|Here are just a few of this week’s stories from the Michigan Department of Natural Resources:
See other news releases, Showcasing the DNR stories, photos and other resources at Michigan.gov/DNRPressRoom.
PHOTO FOLDER: Larger, higher-res versions of some of the images used in this email are available in this folder.
Want to see more pictures like this, taken by Michigan state parks photo ambassador Morgan Liskey at Tahquamenon Falls State Park in Chippewa and Luce counties? Visit Instagram.com/MiStateParks to explore photos and learn more about the photo ambassadors! For more on the photo ambassador program, call Stephanie Yancer at 989-274-6182.
| Whether you want to learn about waterfowl hunting opportunities, enjoy excellent wildlife viewing or hear about the benefits of healthy wetlands, October is the perfect time to discover Michigan’s Wetland Wonders.
These are the premier managed waterfowl hunt areas in the state, created for exceptional waterfowl hunting opportunities and managed to provide waterfowl habitat for nesting and migration and for the benefit of other wetland wildlife. Since the start, the areas have been funded by hunting license fees and area use fees, but they are open for anyone to visit and enjoy most of the year.
Several of the Wetland Wonders will host open houses next month, giving visitors the chance to talk with local staff, tour the areas and see what each one offers for the upcoming waterfowl season. All open houses begin at 6 p.m. at the area’s headquarters:
Open house information also is listed on the special events tab of each location’s webpage.
|Michigan’s fall foliage is all the rage this time of the year, and we’re sharing a few different ways to experience that red, orange and gold brilliance!
Leaf peepers in the western Upper Peninsula can catch bird’s-eye views of stunning fall color on a chairlift ride in Porcupine Mountains Wilderness State Park (Ontonagon County). Need another reason? Ontonagon – home of the Porkies – was named among Country Living’s “55 of the Best Fall Towns in the U.S. for Foliage.”
The triple chairlift takes you to the top of the Porkies Winter Sports Complex’s ski hill Saturdays and Sundays through Oct. 14; rides are available noon to 6 p.m. EDT. All you need is a Recreation Passport for vehicle entry to the park and a $10 (per person) lift ticket. Children 10 and under ride free, but must be accompanied by an adult.
At three state parks, specially adapted EnChroma lenses help those with colorblindness more easily see the entire color spectrum. Viewers are available at three locations in Porcupine Mountains Wilderness State Park, and single locations at Ludington State Park (Mason County) and William G. Milliken State Park and Harbor (Wayne County).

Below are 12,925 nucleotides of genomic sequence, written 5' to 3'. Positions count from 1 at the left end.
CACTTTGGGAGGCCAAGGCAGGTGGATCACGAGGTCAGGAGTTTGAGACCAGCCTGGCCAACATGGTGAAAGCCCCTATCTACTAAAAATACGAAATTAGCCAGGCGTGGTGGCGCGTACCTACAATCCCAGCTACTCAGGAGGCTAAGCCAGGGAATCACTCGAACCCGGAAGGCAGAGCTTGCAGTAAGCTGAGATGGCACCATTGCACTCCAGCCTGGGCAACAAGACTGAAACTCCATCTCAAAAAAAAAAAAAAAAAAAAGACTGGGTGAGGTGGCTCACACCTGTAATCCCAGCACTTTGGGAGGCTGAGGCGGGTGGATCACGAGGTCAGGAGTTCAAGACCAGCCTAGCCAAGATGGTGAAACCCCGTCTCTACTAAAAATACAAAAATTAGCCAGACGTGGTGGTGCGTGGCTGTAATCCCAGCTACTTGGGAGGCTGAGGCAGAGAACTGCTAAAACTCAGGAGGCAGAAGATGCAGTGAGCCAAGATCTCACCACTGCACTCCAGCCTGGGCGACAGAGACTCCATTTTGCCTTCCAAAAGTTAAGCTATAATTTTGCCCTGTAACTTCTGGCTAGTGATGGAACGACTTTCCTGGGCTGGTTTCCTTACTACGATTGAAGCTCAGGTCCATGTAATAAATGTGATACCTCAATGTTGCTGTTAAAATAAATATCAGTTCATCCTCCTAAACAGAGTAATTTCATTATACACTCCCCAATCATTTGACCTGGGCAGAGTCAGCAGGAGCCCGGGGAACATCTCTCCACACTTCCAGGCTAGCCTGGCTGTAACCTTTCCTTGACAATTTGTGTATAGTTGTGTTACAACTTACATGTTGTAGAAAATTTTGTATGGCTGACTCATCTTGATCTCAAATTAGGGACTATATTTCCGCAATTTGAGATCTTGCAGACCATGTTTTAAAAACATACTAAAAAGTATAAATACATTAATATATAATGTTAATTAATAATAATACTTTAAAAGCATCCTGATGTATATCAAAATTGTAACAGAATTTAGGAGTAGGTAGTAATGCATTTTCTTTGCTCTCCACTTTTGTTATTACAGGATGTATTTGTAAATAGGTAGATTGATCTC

“The goal of EnChroma viewers is simple: to expand access to the outdoors,” said Mike Knack, Porcupine Mountains Wilderness State Park manager. “With the help of these special lenses, we hope people with red-green colorblindness can enjoy the beauty of nature’s color palette more distinctly.”
|Zip through fall foliage at 25 mph on the Michigan Luge Adventure Park’s zip line in Muskegon State Park (Muskegon County).
Soar over the tree canopy, sand dunes and luge track before descending into the white pine and oak forest. The zip line operates Saturdays and Sundays 10 a.m. to 5 p.m. through Oct. 22.
Wherever fall color takes you, visit for the day or the weekend! Plan camping and overnight stays by making an advance reservation at MiDNRReservations.com or 800-447-2757.
|Ash, elm and chestnut trees once were as common in cities as the streets that bear their names. Unfortunately, invasive species, disease and poor tree species selection have resulted in tree canopy that is much less diverse than it used to be. The good news is there’s plenty of guidance to help you make the right planting selections for your neighborhood or downtown space!
Mark your calendar for 9-10 a.m. (EDT) Tuesday, Oct. 3, and register for “Where the Sidewalk Ends: Choosing Resilient Trees for Tomorrow’s Urban Environments” – the next webinar in Michigan’s #NotMiSpecies series, aimed at helping people understand the threats posed by invasive plant and animal species and actions that can help limit the spread of those species.
In this webinar, DNR urban forester and partnership coordinator Lawrence Sobson will talk about ideal tree species and assessing urban sites for planting and growth, and share tips to ensure the trees you choose can live for the next hundred years.
If you can’t catch the webinar live, don’t worry; recordings of all #NotMiSpecies webinars are available to watch online at your convenience. More than two dozen recordings – on topics ranging from “Vampires of the Great Lakes” (sea lamprey) to “Lobster Mobsters” (red swamp crayfish) and “Yooper Troopers (controlling phragmites) – are available at Michigan.gov/NotMiSpecies.
|If your early October plans include time near Mackinaw City, add Fort Fright to your list of fun things to do with family and friends!
Friday and Saturday, Oct. 6-7, from 6:30 to 9:30 p.m., start with a lantern-lit walk along the shore of Lake Michigan to Colonial Michilimackinac, and then experience 18th-century French-Canadian folklore coming to life: All manner of monsters (and a few werewolves and lutins!) take over the fort and eagerly await your arrival inside. Campfires glow and voyageurs spin eerie tales and warn you of the terror that might await behind the guarded gates …
Read the full Mackinac State Historic Parks news release for all the spooky specifics about Fort Fright.